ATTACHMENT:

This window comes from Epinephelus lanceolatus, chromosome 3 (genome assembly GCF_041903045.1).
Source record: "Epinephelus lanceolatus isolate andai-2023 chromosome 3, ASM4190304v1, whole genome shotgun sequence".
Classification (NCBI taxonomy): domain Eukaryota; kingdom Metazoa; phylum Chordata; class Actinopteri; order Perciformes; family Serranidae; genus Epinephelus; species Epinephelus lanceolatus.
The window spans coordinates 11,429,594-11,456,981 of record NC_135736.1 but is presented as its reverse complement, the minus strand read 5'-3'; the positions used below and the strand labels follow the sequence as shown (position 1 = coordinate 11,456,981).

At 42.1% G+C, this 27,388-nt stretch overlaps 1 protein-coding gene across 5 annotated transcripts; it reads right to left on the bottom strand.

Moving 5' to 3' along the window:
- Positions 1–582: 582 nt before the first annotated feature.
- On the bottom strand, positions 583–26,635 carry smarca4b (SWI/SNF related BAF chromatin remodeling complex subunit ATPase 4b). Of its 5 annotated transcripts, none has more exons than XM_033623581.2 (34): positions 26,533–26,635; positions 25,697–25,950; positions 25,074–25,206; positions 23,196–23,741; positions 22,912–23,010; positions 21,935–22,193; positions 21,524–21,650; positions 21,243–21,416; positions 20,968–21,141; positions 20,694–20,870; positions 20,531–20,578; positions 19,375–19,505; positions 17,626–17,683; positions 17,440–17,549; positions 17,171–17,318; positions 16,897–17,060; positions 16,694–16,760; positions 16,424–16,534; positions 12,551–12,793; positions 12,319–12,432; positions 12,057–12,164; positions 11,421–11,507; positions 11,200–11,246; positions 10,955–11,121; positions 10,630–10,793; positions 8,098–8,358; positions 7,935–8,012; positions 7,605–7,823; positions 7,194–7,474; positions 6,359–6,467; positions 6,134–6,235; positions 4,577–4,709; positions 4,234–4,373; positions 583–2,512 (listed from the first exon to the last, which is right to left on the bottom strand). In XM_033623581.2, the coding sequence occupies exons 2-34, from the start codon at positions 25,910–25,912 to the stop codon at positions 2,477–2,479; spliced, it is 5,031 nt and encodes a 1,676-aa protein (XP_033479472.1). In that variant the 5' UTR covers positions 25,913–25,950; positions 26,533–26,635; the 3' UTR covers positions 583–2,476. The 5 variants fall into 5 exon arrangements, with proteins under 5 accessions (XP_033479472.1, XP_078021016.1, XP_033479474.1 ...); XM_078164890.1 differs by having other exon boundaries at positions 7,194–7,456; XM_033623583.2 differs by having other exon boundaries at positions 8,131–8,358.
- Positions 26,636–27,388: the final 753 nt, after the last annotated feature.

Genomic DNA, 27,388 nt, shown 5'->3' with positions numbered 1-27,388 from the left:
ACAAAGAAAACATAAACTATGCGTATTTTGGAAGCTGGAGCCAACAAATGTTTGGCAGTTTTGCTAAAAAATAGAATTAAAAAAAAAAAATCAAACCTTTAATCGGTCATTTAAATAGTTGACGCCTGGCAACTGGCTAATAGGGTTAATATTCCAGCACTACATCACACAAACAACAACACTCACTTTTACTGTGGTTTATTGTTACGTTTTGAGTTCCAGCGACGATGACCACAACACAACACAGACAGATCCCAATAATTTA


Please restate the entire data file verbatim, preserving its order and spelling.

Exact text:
This window comes from Epinephelus lanceolatus, chromosome 3 (genome assembly GCF_041903045.1).
Source record: "Epinephelus lanceolatus isolate andai-2023 chromosome 3, ASM4190304v1, whole genome shotgun sequence".
Classification (NCBI taxonomy): domain Eukaryota; kingdom Metazoa; phylum Chordata; class Actinopteri; order Perciformes; family Serranidae; genus Epinephelus; species Epinephelus lanceolatus.
The window spans coordinates 11,429,594-11,456,981 of record NC_135736.1 but is presented as its reverse complement, the minus strand read 5'-3'; the positions used below and the strand labels follow the sequence as shown (position 1 = coordinate 11,456,981).

At 42.1% G+C, this 27,388-nt stretch overlaps 1 protein-coding gene across 5 annotated transcripts; it reads right to left on the bottom strand.

Moving 5' to 3' along the window:
- Positions 1–582: 582 nt before the first annotated feature.
- On the bottom strand, positions 583–26,635 carry smarca4b (SWI/SNF related BAF chromatin remodeling complex subunit ATPase 4b). Of its 5 annotated transcripts, none has more exons than XM_033623581.2 (34): positions 26,533–26,635; positions 25,697–25,950; positions 25,074–25,206; positions 23,196–23,741; positions 22,912–23,010; positions 21,935–22,193; positions 21,524–21,650; positions 21,243–21,416; positions 20,968–21,141; positions 20,694–20,870; positions 20,531–20,578; positions 19,375–19,505; positions 17,626–17,683; positions 17,440–17,549; positions 17,171–17,318; positions 16,897–17,060; positions 16,694–16,760; positions 16,424–16,534; positions 12,551–12,793; positions 12,319–12,432; positions 12,057–12,164; positions 11,421–11,507; positions 11,200–11,246; positions 10,955–11,121; positions 10,630–10,793; positions 8,098–8,358; positions 7,935–8,012; positions 7,605–7,823; positions 7,194–7,474; positions 6,359–6,467; positions 6,134–6,235; positions 4,577–4,709; positions 4,234–4,373; positions 583–2,512 (listed from the first exon to the last, which is right to left on the bottom strand). In XM_033623581.2, the coding sequence occupies exons 2-34, from the start codon at positions 25,910–25,912 to the stop codon at positions 2,477–2,479; spliced, it is 5,031 nt and encodes a 1,676-aa protein (XP_033479472.1). In that variant the 5' UTR covers positions 25,913–25,950; positions 26,533–26,635; the 3' UTR covers positions 583–2,476. The 5 variants fall into 5 exon arrangements, with proteins under 5 accessions (XP_033479472.1, XP_078021016.1, XP_033479474.1 ...); XM_078164890.1 differs by having other exon boundaries at positions 7,194–7,456; XM_033623583.2 differs by having other exon boundaries at positions 8,131–8,358.
- Positions 26,636–27,388: the final 753 nt, after the last annotated feature.

Genomic DNA, 27,388 nt, shown 5'->3' with positions numbered 1-27,388 from the left:
ACAAAGAAAACATAAACTATGCGTATTTTGGAAGCTGGAGCCAACAAATGTTTGGCAGTTTTGCTAAAAAATAGAATTAAAAAAAAAAAATCAAACCTTTAATCGGTCATTTAAATAGTTGACGCCTGGCAACTGGCTAATAGGGTTAATATTCCAGCACTACATCACACAAACAACAACACTCACTTTTACTGTGGTTTATTGTTACGTTTTGAGTTCCAGCGACGATGACCACAACACAACACAGACAGATCCCAATAATTTA